A death in the family is traumatic and stressful, and something which all affected must come to terms with in their own way and in their own time. Unfortunately, it’s also usually the time during which emotions are running at their highest when family members need to come together and agree. In this ‘perfect storm’ of emotion, disagreements can quickly escalate into fights and, depending on the relative wealth or emotional value of the items and people involved, court battles.
When working through estate planning, you might think that your family will behave well—and you might be right—but it’s best not to leave anything to chance. People don’t always react rationally when under duress, so NOLO recommends the following tips to help ensure that your will is spelled out to a T:
Pick a qualified executor
Tradition might say that the oldest child should be the executor, but they may simply not be suited to the job. Your executor should be someone who is honest, communicative, and above all, someone who you can trust implicitly to follow directives after your death.
Daily Finance also recommends someone with legal or financial background, as they have the background knowledge to understand and navigate the technicalities that may arise.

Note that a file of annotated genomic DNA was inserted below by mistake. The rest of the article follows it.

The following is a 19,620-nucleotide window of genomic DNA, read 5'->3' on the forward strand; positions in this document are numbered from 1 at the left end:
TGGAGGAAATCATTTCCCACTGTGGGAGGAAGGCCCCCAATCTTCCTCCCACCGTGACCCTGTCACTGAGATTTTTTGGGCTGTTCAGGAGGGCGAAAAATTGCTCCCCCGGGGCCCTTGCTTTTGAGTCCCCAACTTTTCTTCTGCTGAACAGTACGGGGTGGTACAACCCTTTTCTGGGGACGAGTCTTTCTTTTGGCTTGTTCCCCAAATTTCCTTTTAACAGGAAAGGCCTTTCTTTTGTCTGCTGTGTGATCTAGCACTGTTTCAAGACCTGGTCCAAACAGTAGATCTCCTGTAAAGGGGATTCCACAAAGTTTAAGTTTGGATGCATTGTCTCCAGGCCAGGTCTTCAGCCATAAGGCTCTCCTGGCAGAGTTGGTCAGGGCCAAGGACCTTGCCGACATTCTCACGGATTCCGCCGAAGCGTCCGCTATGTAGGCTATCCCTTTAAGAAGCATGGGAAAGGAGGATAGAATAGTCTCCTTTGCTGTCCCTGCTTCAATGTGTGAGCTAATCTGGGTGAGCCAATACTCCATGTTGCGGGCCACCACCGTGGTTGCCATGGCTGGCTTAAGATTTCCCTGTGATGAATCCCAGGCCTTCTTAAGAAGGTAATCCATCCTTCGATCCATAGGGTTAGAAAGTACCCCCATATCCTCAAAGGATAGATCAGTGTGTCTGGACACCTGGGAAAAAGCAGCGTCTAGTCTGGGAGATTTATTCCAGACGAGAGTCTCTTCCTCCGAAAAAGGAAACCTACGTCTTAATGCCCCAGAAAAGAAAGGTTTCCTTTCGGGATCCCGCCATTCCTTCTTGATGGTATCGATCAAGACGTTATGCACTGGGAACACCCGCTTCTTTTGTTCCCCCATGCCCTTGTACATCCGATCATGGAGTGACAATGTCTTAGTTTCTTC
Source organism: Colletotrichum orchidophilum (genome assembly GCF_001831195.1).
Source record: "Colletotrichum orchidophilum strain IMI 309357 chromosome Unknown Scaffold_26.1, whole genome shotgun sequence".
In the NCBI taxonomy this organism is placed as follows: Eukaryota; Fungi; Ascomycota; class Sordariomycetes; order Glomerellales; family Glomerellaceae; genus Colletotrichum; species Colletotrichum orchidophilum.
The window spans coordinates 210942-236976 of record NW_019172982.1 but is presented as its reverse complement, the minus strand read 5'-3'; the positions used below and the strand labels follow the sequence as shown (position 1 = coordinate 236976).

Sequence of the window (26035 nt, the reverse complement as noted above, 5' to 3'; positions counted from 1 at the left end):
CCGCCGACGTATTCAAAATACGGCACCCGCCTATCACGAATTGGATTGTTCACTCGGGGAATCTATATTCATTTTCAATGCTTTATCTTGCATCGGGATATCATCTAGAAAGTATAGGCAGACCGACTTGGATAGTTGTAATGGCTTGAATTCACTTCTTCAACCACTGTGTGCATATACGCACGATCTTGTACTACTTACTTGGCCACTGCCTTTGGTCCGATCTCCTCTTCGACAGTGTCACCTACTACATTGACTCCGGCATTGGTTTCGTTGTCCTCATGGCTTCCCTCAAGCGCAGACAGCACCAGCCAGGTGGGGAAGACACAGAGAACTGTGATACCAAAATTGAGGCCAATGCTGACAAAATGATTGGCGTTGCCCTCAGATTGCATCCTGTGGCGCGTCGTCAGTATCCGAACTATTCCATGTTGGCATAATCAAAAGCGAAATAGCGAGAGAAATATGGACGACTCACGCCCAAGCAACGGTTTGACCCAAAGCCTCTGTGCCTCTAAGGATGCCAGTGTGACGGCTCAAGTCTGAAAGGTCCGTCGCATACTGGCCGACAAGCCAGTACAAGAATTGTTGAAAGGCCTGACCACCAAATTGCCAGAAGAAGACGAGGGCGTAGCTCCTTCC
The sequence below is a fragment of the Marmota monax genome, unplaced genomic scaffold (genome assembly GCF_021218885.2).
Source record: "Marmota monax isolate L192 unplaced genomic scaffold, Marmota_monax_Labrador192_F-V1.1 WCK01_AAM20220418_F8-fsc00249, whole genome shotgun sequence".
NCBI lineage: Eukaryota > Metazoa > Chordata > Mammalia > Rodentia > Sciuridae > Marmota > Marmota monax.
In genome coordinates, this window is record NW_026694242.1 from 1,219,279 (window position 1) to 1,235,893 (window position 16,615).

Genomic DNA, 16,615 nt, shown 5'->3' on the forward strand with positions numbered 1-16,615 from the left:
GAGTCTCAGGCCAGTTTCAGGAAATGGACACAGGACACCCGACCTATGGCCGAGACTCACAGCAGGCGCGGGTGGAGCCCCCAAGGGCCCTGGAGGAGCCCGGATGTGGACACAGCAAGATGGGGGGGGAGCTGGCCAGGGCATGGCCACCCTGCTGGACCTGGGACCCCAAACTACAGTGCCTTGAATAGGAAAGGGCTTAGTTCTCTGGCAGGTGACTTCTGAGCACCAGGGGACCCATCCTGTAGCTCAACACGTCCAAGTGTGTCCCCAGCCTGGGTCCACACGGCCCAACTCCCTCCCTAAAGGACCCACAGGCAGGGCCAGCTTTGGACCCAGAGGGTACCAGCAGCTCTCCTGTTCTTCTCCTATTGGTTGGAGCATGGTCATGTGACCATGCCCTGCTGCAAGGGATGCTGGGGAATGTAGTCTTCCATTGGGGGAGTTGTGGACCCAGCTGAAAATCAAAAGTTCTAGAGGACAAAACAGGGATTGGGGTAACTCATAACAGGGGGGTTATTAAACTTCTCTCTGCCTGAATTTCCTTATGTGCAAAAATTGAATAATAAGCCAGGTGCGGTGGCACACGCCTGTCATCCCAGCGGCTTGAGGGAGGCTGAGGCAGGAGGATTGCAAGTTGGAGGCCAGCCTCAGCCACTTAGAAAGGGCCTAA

Try to avoid surprises
Over the last few years, whenever I would visit my grandmother, she would always give me some trinket before I left—a piece of jewelry, a picture that I had always loved, even cookware one time—and she also did it with other family members as well. She was very open with who would get what upon her death as well, so upon her death, there was no fighting or disagreement over her belongings; we were able to mourn and cherish her memory without questions of money or inheritance hanging over our heads.
NOLO recommends communicating certain things to family members/heirs so they don’t feel left out or overlooked if not specifically mentioned in the will. Maybe there’s a friend or someone with whom you worked, and while they may not be mentioned in the will, you’d still like them to have a memento. These things can be communicated, and as long as everyone is aware that this is YOUR wish, it can help avoid hurt feelings.
Keep estate-planning documents as up-to-date as possible
Battles between children and stepparents are almost a soap opera cliché nowadays, but it speaks to the importance of making sure that documents are current and speak to YOUR wishes upon your death. The goal of these types of documents is to create harmony; advanced planning for even relatively modest estates can go a long way toward easing possible resentment.
Openly communicating changes, according to NOLO, “...can head off suspicions that you didn’t take an active role in your estate planning and were so influenced by someone else that your decisions weren’t really your own.”
You can’t always preclude fights over items with sentimental value, but you can leave instructions and notes with those who may warrant them. Providing guidance helps guarantee not only that items will go to whom they should, but also add more sentimental value when you’re gone.